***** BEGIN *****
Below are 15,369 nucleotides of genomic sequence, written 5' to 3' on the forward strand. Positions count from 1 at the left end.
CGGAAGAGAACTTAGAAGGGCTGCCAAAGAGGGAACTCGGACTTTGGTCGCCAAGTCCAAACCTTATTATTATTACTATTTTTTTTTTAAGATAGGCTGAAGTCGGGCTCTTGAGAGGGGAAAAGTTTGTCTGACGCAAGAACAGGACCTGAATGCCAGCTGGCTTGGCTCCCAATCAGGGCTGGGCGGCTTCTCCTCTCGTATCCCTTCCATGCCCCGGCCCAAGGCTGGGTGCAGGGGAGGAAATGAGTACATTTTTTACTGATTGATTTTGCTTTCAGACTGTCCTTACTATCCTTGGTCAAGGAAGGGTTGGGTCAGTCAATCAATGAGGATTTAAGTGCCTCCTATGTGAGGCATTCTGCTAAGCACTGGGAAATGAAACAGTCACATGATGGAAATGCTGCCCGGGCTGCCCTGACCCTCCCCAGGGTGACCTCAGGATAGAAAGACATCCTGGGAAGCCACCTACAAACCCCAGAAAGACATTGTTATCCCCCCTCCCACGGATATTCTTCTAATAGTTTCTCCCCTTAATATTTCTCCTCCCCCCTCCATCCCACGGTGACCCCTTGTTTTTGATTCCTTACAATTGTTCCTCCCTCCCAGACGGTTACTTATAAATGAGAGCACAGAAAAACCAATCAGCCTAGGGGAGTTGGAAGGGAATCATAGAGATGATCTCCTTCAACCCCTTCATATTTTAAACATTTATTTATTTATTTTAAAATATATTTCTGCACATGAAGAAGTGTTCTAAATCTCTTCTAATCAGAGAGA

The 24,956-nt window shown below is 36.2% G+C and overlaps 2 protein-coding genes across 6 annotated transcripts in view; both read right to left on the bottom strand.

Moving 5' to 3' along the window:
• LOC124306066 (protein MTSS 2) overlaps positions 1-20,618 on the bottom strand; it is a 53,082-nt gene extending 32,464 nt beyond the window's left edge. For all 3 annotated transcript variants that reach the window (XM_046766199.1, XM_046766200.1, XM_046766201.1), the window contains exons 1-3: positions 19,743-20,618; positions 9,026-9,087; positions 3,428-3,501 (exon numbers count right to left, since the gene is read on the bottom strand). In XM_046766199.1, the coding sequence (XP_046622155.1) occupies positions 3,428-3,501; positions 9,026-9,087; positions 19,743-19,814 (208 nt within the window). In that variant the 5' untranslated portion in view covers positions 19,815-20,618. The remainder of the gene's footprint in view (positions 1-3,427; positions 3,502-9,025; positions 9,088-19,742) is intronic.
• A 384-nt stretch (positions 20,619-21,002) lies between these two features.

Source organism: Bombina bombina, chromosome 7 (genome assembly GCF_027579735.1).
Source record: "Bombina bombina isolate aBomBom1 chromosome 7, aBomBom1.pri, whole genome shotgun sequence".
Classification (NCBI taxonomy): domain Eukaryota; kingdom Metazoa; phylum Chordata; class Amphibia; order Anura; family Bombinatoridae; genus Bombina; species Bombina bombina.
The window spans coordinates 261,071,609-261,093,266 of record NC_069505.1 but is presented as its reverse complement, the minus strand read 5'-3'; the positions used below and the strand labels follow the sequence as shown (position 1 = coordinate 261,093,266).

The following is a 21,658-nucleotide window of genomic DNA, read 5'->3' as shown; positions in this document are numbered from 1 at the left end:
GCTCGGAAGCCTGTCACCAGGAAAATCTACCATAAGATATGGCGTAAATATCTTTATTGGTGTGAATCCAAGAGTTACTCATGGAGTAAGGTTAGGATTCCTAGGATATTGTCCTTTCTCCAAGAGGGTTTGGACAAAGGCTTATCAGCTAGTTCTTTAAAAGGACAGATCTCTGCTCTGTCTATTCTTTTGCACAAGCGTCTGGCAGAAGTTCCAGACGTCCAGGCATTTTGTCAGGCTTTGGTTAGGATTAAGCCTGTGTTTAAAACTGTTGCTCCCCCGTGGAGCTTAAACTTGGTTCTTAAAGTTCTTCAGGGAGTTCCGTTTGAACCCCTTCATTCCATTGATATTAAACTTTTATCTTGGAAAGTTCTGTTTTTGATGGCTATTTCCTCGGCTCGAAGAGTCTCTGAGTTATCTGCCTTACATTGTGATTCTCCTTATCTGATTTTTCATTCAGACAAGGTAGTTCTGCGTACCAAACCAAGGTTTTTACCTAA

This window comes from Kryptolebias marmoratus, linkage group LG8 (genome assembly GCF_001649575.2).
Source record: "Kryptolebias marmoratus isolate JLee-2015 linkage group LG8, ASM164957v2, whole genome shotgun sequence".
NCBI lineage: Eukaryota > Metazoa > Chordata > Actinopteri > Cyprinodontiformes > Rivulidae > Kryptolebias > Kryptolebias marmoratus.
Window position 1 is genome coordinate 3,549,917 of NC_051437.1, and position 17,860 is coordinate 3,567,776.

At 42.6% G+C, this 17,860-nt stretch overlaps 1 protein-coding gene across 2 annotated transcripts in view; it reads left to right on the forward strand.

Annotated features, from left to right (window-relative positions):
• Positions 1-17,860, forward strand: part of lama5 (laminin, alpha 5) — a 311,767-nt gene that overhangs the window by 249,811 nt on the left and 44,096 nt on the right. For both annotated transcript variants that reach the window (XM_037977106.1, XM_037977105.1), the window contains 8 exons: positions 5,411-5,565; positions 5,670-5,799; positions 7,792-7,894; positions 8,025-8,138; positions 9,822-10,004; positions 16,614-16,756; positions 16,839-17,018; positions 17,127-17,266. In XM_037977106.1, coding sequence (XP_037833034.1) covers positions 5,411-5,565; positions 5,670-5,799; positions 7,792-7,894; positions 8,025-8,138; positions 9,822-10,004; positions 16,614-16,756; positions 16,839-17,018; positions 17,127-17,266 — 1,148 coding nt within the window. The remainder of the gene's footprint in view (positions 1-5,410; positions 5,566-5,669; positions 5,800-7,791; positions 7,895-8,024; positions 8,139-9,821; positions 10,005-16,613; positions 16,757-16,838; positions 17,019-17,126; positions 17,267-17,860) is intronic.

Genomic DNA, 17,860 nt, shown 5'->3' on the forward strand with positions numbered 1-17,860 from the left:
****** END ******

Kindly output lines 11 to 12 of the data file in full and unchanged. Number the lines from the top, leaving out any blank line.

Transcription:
The following is a 21,658-nucleotide window of genomic DNA, read 5'->3' as shown; positions in this document are numbered from 1 at the left end:
GCTCGGAAGCCTGTCACCAGGAAAATCTACCATAAGATATGGCGTAAATATCTTTATTGGTGTGAATCCAAGAGTTACTCATGGAGTAAGGTTAGGATTCCTAGGATATTGTCCTTTCTCCAAGAGGGTTTGGACAAAGGCTTATCAGCTAGTTCTTTAAAAGGACAGATCTCTGCTCTGTCTATTCTTTTGCACAAGCGTCTGGCAGAAGTTCCAGACGTCCAGGCATTTTGTCAGGCTTTGGTTAGGATTAAGCCTGTGTTTAAAACTGTTGCTCCCCCGTGGAGCTTAAACTTGGTTCTTAAAGTTCTTCAGGGAGTTCCGTTTGAACCCCTTCATTCCATTGATATTAAACTTTTATCTTGGAAAGTTCTGTTTTTGATGGCTATTTCCTCGGCTCGAAGAGTCTCTGAGTTATCTGCCTTACATTGTGATTCTCCTTATCTGATTTTTCATTCAGACAAGGTAGTTCTGCGTACCAAACCAAGGTTTTTACCTAA